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Buy to let stamp duty surcharge: government asks ‘should there be exemptions?’

The government is asking whether its proposed three per cent stamp duty surcharge on the purchase of second and subsequent homes should carry exemptions for certain categories of investor.

In a surprise move on Monday - reported on our sister publication Estate Agent Today - the government formally launched its consultation document on the surcharge, announced initially by Chancellor George Osborne in his Autumn Statement in late November.

The consultation sets out the details of the measure and then poses a series of questions.


Having set out one of the more controversial provisions, that the three per cent extra stamp duty should not apply to corporate entities purchasing 15 or more properties, the consultation document says: “Since [the Autumn Statement] the government has considered that there may be circumstances where significant investment by individual purchasers may positively contribute to development and the government’s housing objectives in the same way as investment by corporate purchasers, and so there may be circumstances in which it is justified to exempt purchases made by individuals from the higher rates.”

It then poses four specific questions:

Question 13: Do you agree that an exemption should be available to individual investors as well as all non-natural persons? Alternatively, is there evidence to suggest any exemption should be limited to only certain types of purchaser? If so, which types of purchaser?

Question 14: Do you think that either the bulk purchase of at least 15 residential properties or a portfolio test where a purchaser must own at least 15 residential properties are appropriate criteria for the exemption? Which would be better targeted?

Question 15: Are there better alternative or additional tests that could be used to better target an exemption and fulfil the government’s wider housing objectives?

Question 16: Are there any other issues or factors the government should take into account in designing an exemption from the higher rates?

Interested parties have only until February 1 to respond to the consultation. The document says the final version of the surcharge will then be confirmed in Osborne’s next Budget, on March 16 2016. 

The document makes it clear that the higher rates will only apply to purchases of additional residential property which complete on or after April 1 2016. If contracts exchanged after November 25 2015 - when the surcharge was first announced - then the higher rates will apply if the purchase is completed on or after April 1 2016.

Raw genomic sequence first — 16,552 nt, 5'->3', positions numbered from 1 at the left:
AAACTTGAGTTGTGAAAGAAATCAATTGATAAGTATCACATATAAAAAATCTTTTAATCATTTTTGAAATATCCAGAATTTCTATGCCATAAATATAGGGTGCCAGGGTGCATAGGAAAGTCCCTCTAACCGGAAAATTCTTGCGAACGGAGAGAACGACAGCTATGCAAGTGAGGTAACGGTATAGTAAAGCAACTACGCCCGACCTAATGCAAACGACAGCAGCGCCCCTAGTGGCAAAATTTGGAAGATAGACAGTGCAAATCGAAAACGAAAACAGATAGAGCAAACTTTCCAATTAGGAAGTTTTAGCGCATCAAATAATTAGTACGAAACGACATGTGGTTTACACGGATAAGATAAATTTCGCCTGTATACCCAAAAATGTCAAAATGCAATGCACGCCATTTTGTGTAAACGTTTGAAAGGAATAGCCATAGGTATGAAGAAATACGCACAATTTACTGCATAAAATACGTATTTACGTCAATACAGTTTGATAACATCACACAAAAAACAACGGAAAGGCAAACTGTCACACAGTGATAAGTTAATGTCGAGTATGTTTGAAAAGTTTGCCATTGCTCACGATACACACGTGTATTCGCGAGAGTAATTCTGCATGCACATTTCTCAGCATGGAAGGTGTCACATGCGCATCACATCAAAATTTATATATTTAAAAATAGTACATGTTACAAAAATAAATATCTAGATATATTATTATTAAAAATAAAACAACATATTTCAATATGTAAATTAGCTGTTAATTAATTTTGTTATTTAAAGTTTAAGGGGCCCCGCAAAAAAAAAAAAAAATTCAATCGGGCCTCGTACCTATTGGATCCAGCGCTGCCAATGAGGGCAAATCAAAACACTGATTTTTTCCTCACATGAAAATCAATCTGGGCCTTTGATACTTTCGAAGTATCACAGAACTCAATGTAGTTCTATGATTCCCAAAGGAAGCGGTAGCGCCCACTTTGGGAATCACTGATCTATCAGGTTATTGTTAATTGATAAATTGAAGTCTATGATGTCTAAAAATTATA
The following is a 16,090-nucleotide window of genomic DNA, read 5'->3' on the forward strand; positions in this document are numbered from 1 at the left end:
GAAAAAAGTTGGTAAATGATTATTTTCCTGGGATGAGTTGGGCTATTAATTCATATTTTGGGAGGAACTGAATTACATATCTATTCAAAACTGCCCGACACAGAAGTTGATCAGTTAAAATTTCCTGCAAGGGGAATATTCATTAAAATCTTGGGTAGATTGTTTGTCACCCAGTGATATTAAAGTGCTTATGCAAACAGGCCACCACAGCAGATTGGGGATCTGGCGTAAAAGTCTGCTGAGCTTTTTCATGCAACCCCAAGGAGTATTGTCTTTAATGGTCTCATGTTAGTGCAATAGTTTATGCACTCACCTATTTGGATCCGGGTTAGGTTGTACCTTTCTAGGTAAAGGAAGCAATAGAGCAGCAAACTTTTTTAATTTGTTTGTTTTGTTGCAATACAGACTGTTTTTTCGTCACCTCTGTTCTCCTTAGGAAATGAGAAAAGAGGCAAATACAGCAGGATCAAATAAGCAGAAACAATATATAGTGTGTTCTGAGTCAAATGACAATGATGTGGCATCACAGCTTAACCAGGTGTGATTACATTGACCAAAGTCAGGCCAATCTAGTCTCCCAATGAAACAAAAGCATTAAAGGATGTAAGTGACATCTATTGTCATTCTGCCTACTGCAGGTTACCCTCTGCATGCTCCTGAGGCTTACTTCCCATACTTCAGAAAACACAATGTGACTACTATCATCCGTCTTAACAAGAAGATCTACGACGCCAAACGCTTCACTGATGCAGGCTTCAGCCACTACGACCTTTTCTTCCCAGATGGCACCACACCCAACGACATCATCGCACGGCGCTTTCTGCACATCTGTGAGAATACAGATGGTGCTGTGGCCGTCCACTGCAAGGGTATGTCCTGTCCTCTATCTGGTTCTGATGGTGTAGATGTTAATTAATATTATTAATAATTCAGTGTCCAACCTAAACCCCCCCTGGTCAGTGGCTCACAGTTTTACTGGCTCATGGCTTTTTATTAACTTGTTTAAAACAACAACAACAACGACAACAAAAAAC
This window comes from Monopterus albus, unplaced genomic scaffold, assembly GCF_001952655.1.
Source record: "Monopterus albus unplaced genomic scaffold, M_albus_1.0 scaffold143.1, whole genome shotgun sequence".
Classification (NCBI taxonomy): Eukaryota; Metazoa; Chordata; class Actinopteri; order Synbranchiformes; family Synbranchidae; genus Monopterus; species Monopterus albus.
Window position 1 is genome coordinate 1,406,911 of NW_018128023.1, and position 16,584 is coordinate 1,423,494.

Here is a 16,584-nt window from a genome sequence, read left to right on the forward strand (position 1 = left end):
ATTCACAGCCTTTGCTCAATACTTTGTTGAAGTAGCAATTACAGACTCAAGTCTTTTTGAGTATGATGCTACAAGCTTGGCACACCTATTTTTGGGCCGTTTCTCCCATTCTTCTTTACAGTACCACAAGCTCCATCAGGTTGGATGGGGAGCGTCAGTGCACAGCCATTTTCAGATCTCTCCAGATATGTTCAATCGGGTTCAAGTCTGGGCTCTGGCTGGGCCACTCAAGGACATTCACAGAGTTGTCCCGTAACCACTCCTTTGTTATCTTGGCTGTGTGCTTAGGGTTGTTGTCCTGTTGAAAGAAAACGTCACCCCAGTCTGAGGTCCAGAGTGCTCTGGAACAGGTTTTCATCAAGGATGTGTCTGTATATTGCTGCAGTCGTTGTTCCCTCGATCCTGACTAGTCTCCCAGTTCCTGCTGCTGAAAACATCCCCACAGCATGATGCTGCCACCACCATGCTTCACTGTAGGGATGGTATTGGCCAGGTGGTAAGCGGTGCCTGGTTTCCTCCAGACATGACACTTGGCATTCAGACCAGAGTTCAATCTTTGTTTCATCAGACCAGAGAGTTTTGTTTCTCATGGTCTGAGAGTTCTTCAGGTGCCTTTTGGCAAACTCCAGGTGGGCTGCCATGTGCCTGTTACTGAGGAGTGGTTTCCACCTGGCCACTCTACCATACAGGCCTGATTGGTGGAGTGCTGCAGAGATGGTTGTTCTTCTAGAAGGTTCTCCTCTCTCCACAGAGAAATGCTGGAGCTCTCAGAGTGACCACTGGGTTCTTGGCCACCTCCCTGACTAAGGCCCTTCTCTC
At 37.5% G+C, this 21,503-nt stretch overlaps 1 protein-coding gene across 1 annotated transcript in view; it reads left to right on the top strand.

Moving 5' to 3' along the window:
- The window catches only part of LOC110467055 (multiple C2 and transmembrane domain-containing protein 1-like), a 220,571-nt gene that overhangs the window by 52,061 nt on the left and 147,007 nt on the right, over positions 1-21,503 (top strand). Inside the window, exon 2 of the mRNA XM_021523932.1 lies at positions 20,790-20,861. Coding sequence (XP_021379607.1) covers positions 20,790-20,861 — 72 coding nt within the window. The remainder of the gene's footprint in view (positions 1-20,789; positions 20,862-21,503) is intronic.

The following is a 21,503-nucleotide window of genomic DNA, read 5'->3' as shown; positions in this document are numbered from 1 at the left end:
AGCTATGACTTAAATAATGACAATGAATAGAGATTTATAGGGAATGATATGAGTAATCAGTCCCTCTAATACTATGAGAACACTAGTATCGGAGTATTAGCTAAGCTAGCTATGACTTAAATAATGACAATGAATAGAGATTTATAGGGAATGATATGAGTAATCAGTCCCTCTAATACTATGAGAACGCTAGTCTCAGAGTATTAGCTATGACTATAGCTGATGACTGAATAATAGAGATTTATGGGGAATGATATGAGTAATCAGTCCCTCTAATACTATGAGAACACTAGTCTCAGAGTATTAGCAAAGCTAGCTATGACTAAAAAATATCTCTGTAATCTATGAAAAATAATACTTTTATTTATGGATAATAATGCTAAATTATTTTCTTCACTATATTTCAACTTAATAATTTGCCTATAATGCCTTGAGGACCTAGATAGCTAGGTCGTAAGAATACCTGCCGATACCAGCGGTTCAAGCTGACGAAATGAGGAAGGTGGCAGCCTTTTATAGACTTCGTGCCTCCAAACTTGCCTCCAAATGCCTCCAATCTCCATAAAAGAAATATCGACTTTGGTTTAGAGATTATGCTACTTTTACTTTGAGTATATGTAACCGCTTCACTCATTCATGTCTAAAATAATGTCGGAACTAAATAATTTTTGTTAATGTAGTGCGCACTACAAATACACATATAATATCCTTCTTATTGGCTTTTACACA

However, if contracts were exchanged on or before November 25 2015 but not completed until on or after April 1 2016, the higher rates will not apply.

The consultation also gives a series of case studies, answering possible questions and addressing uncertainties in the original announcement by George Osborne.

For example, it says the three per cent surcharge may apply to parents buying a property with their children. And property owned elsewhere in the world will be taken into account in determining when determining the stamp duty to be paid on a property subsequently purchased in England, Wales or Northern Ireland - where SDLT applies.

Those who buy second or subsequent properties will not be able to ‘nominate’ one as their principle property - presumably to avoid high net worth buyers ‘choosing’ the one with the lowest value to be the ‘additional’ purchase liable to the surcharge.

The consultation is lengthy and also discusses joint ownership, married and civil partners, buying properties by parents for their children, what happens when a completion is delayed, and so on.

There is also consulation over how Multiple Dwelling Relief and/or SDLT may be applied in cases of multiple property purchases, as well as the treatment of large scale investors.

You can see the consultation document here.

  • John Corey

    I will need to check the consultation paper. What exactly is the housing policy and does any of the changes line up with that policy? As a landlord, I am not happy with the tax changes. As a member of the wider society, I get that things must be done to create more housing. Will the changes really accomplish that agenda? I think Osborne will pacify the Generation Rent crowd yet I am not sure the changes will actually do much for them. If BTL investment tails back and institutions do not backfill, developers will start fewer projects. They need early sales to get a project launched. Most owner occupants will not buy 3-5 years before a property is built while an investor will do so.


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